Nice quote of Sibelius earlier. I think Stravinsky would definitely fall into the "I want to talk about $$" category of musician. Things like him making limited changes to a composition when the copyright ran out so that he could then renew the copyright lead me to that conclusion.

Bryan Townsend said...

I attended a paper presentation on Stravinsky and copyright once. I don't think he was a money-grubber exactly, but he certainly did look after his own interests, as do we all. He had some unique problems. All the pieces he wrote when he was resident in Russia and the Soviet Union, lost their copyright after the Revolution and these were some of his most popular, i.e. revenue-producing pieces, like The Firebird, Petrushka, the Rite, etc. So he had to recover the copyright somehow which he did by revising the scores. A similar situation applied to Shostakovich's music after the dissolution of the Soviet Union.

Yes, it is the rhythm that is one of the main interests of jazz.

Will Wilkin said...

Before there was the dichotomy of classical vs. pop, there was sacred vs. pop. Learned musicians who read notation were mostly employed by the church, and dance musicians populated the countryside. This was a medieval distinction when music was mostly defined by vocal lines, though peasants and lords alike must have enjoyed musical movement when not at music. Secular courts mostly enjoyed dance music formalized, and soon composer-instrumentalists evolved fantasias and sonatas to make full display of their virtuosity and expressiveness...a far journey from the restraint of medieval and renaissance sacred vocal music that had been the fare of professional musicians for so long before. Continuing from then, at least through Paganini and Liszt...weren't these musicians known for their exuberant personal style and expression? Beethoven too played hispieces. It seems only later did composition and playing separate, and the playing become forensic of the score. But I think for a long time, one could BOTH compose excellent formal works AND play with personal style.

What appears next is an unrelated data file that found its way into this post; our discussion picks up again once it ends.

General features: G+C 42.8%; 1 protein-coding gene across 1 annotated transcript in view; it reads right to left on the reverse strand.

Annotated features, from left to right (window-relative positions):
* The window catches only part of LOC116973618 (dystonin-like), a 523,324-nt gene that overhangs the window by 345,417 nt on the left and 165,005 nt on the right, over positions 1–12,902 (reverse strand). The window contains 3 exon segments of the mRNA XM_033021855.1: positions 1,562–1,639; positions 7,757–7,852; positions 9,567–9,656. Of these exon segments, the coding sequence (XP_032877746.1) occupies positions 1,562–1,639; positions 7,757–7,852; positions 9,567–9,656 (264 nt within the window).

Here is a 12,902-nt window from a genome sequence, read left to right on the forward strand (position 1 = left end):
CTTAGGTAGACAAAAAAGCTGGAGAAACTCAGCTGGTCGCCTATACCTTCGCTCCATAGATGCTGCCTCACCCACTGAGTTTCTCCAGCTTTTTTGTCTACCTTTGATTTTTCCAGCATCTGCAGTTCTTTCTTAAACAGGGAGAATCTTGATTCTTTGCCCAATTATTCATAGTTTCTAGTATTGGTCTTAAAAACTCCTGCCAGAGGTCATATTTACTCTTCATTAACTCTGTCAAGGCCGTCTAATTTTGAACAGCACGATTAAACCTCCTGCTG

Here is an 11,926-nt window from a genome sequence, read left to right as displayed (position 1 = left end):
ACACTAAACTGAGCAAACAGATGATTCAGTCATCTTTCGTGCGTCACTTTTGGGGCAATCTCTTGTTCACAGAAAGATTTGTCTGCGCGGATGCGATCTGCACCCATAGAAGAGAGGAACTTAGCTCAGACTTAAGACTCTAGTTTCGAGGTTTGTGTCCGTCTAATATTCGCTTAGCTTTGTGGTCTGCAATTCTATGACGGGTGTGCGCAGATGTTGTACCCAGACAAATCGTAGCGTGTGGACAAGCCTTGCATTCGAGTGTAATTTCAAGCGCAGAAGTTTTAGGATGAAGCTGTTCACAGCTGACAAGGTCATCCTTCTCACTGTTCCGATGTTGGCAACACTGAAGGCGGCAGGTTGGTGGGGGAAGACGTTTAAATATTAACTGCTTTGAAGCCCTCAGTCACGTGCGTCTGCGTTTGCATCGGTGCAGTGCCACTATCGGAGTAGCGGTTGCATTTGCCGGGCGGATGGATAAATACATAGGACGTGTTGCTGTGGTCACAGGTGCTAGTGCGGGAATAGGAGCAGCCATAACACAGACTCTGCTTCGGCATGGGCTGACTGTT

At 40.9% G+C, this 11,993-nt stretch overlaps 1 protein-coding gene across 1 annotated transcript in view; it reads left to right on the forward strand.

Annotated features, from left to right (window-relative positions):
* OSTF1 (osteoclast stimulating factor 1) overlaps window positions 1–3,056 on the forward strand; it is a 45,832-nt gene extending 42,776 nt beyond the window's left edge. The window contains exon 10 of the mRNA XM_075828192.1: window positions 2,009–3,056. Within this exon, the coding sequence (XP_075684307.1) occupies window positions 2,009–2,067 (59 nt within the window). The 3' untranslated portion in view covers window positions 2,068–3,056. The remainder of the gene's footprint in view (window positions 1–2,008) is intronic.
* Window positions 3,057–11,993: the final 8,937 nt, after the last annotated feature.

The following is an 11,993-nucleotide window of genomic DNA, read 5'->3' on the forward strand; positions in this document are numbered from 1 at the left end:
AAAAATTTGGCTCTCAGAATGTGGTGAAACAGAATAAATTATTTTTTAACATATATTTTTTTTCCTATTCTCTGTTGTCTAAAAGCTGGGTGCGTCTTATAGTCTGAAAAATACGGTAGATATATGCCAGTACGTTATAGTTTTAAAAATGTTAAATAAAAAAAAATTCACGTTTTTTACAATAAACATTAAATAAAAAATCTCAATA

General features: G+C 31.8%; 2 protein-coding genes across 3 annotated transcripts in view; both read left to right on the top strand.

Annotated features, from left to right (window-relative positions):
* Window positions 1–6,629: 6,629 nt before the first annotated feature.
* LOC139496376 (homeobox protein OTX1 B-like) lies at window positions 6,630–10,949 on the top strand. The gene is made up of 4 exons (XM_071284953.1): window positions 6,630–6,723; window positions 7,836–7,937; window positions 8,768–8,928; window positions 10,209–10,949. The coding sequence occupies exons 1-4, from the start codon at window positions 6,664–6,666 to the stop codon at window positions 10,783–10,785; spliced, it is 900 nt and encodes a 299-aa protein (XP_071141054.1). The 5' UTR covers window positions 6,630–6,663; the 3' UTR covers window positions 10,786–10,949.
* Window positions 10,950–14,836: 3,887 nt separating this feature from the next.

Wenatchee the Hatchet said...

Stravinsky was known to make really minor changes to existing works and then litigate against whoever used the wrong versions of his published works. It wasn't exactly money-grubbing but it did mean he felt obliged to be ruthless about which versions of his scores people performed in the West since that's what he could exert some control over.

Villa-Lobos would take a piece and arrange it two to four different ways and so his published works look way bigger in terms of sheer numbers than what he actually composed, which was still, don't get me wrong, a staggeringly large amount of music.

Bryan Townsend said...

Will, you bet, you bet, you bet! And that is exactly the point that Taruskin is making in a number of places.

Right, Wenatchee! Didn't know about Villa-Lobos as I really only know the guitar works and I don't think anything similar was going on there. Sibelius was also seriously deprived of his livelihood during WWI because most of his publishers were German, who were enemy combatants, so no royalties there!